Indigo class 12 is well explained through Introduction, Message, Theme, Title, Characters, Summary in English. We have tried to give Summary in Hindi, Word meanings, Complete lesson in Hindi, Extracts, Long answers, Short answers, Very short Answers, MCQs and much more. Absolutely free
By- Louis Fischer
SHORT ANSWER TYPE QUESTIONS
Q1. Why is Rajkumar Shukla described as being ‘resolute’?
Ans. Rajkumar Shukla was a man with a strong willpower and determination. He had come all the way from Champaran district to Lucknow to speak to Gandhiji. He accompanied Gandhiji everywhere, even to the Ashram near Ahmedabad. For weeks he never left Gandhiji’s side till the latter asked him to meet him at Calcutta.
Q2. Why do you think the servants thought Gandhiji to be another peasant?
Ans. Shukla took Gandhiji to Rajendra Prasad’s house. Gandhi was dressed in a simple dhoti and was accompanying a poor peasant. Hence the servants mistook him to be a peasant and forbade him to draw water from well.
Q3. List the places that Gandhi visited between his first meeting with Shukla and his arrival at Champaran.
Ans. Gandhi first met Shukla at Lucknow. Then he was in Cawnpore and other parts of India. He returned to his Ashram near Ahmedabad. Later he visited Calcutta, Patna and Muzaffarpur before arriving at Champaran.
Q4. What did the peasants pay the British landlords as rent? What did the British now want instead and why?
Ans. The peasants used to pay indigo as rent to the British landlords. Germany had now developed synthetic indigo. So the British landlords wanted money as compensation for being released from the natural arrangement. The prices of natural Indigo would go down due to production synthetic indigo which was better and much cheaper.
Q5. The events of this part of the text illustrate Gandhi’s method of working. Can you identify some instances of this method and link them to his ideas of Satyagraha and non-violence?
Ans. Gandhiji opposed unjust laws. His politics were intermingled with the day to day problems of millions of Indians. He was willing to oppose the unjust laws and go to jail. The famous Dandi March is an example of his law-breaking action. He broke the Salt Law. His disobedience was always peaceful and a fight for truth and justice. This had a direct link to his ideas of Satyagraha and non-violence.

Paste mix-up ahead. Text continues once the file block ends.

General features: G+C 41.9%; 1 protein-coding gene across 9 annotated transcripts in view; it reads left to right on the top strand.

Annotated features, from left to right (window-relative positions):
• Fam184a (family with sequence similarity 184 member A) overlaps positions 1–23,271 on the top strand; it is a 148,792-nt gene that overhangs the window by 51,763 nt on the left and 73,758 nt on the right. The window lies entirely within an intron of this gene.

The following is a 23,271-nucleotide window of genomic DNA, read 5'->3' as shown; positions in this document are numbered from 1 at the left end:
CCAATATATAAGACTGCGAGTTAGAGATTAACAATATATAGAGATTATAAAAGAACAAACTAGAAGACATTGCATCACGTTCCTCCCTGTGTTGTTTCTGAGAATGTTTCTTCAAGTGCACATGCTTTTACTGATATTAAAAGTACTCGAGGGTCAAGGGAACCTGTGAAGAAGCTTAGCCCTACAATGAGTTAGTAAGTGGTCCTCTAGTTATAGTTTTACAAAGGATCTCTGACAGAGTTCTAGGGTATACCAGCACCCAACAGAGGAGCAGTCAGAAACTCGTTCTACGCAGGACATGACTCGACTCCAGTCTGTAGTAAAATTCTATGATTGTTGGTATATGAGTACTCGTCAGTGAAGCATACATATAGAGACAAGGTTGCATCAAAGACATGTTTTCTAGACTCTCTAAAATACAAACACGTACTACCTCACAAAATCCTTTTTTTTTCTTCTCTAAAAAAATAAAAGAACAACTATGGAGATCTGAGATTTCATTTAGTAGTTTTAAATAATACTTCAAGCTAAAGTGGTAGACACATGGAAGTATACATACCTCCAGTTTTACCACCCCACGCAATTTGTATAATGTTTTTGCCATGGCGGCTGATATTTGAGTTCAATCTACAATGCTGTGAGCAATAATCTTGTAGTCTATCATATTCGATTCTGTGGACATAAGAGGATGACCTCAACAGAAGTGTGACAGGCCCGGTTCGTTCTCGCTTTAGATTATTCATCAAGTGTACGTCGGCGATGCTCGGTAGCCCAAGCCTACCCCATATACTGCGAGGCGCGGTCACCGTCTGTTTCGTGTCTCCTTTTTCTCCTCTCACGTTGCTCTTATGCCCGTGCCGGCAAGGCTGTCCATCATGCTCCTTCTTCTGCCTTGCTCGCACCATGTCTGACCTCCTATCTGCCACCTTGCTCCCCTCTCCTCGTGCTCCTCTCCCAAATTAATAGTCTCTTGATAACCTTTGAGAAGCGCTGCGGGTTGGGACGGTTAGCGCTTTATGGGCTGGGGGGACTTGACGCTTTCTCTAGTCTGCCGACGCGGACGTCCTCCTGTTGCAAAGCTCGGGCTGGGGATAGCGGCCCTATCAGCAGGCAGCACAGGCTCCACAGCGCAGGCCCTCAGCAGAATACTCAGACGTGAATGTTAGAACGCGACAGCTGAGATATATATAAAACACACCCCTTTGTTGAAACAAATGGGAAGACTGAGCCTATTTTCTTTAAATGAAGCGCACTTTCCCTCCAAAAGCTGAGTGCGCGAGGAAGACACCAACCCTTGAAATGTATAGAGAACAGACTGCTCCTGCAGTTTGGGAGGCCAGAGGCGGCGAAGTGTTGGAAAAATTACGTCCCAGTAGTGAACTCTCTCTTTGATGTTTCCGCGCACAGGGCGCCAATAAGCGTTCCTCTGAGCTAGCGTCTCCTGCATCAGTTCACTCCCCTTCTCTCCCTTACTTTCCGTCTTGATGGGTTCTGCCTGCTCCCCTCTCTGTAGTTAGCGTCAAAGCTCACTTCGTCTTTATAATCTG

Q6. Why did Gandhi agree to a settlement of 25 per cent refund to the farmers?
Ans. For Gandhi, the amount of the refund was less important than the fact that the landlords had been forced to return part of the money and with it, part of their prestige. So he agreed to the settlement of 25 per cent refund to the farmers.
Q7. How did the episode change the plight of the peasants?
Ans. The peasants were saved from spending time and money on court cases. After some years the British planters gave up control of their estates. These were now reverted to the peasants, and indigo sharecropping disappeared.
Q8. Why do you think Gandhi considered the Champaran episode to be a turning point in his life?
Ans. The Champaran episode began as an attempt to ease the sufferings of a large number of poor peasants. He got the whole-hearted support of thousands of people. Gandhiji admitted that he had done a very ordinary thing. He declared that the British could not order him about in his own country. Hence he considered the Champaran episode as a turning point in his life.
Q9. How was Gandhi able to influence lawyers? Give instances.
Ans. Gandhi asked the lawyers what they would do if he was sentenced to prison. They said that they had come to advise him. If he went to jail, they would return. Then Gandhi asked them about the injustice to the sharecroppers. The lawyers held consultations. They concluded that it would be a shameful desertion if they returned home. So they told Gandhi that they were ready to follow him into jail.
Q10. What was the attitude of the average Indian in smaller localities towards advocates of ‘home rule’?
Ans. The average Indians in smaller localities were afraid to show sympathy for the advocates of home-rule. Gandhi stayed at Muzaffarpur for two days in the home of Professor Malkani, a teacher in a government school. It was an extraordinary thing in those days for a government professor to give shelter to one who opposed the government.
Q11. How do we know that ordinary people too contributed to the freedom movement?
Ans. Gandhi was received by Professor J.B Kriplani at Muzaffarpur railway station at midnight. He had a large body of students with him. Sharecroppers from Champaran came on foot and by transport to see Gandhi. The lawyers at Muzaffarpur also called on him. A vast multitude greeted Gandhi when he reached Motihari railway station. Thousands of people demonstrated around the courtroom. This shows that ordinary people also contributed to the freedom movement.
Q12. How did the development of synthetic indigo affect English estate owners?
Ans. Most of the arable land in Champaran belonged to the English landlords who had signed a long-term contract with the peasants. The farmers planted 15% of their holdings with indigo and surrendered it as rent. With the development of synthetic indigo, its cultivation was no longer profitable. The landlords wanted to release the peasants of the contract and take money from them as compensation.
Q13. Why did Gandhi meet the Secretary of the British Landlords Association on arriving in Champaran? What was the secretary’s response?
Ans. When Gandhi arrived in Champaran, he first set out to ascertain the facts. He wanted the viewpoints of the landlords and the peasants. He visited the secretary of the British Landlords Association to get to know their point of view. The secretary told Gandhi that he could give no information to an outsider. Gandhi’s efforts proved futile.
Q14. Why did Gandhi meet the British official commissioner of the Tirhut division?
Ans. To understand the situation at Champaran, Gandhi wanted to understand the of the landlord’s point of view. The secretary of the British Landlords Association refused to impart any information. Gandhi then called on the British official commissioner of the Tirhut division. The commissioner bullied Gandhi and advised him to leave Tirhut.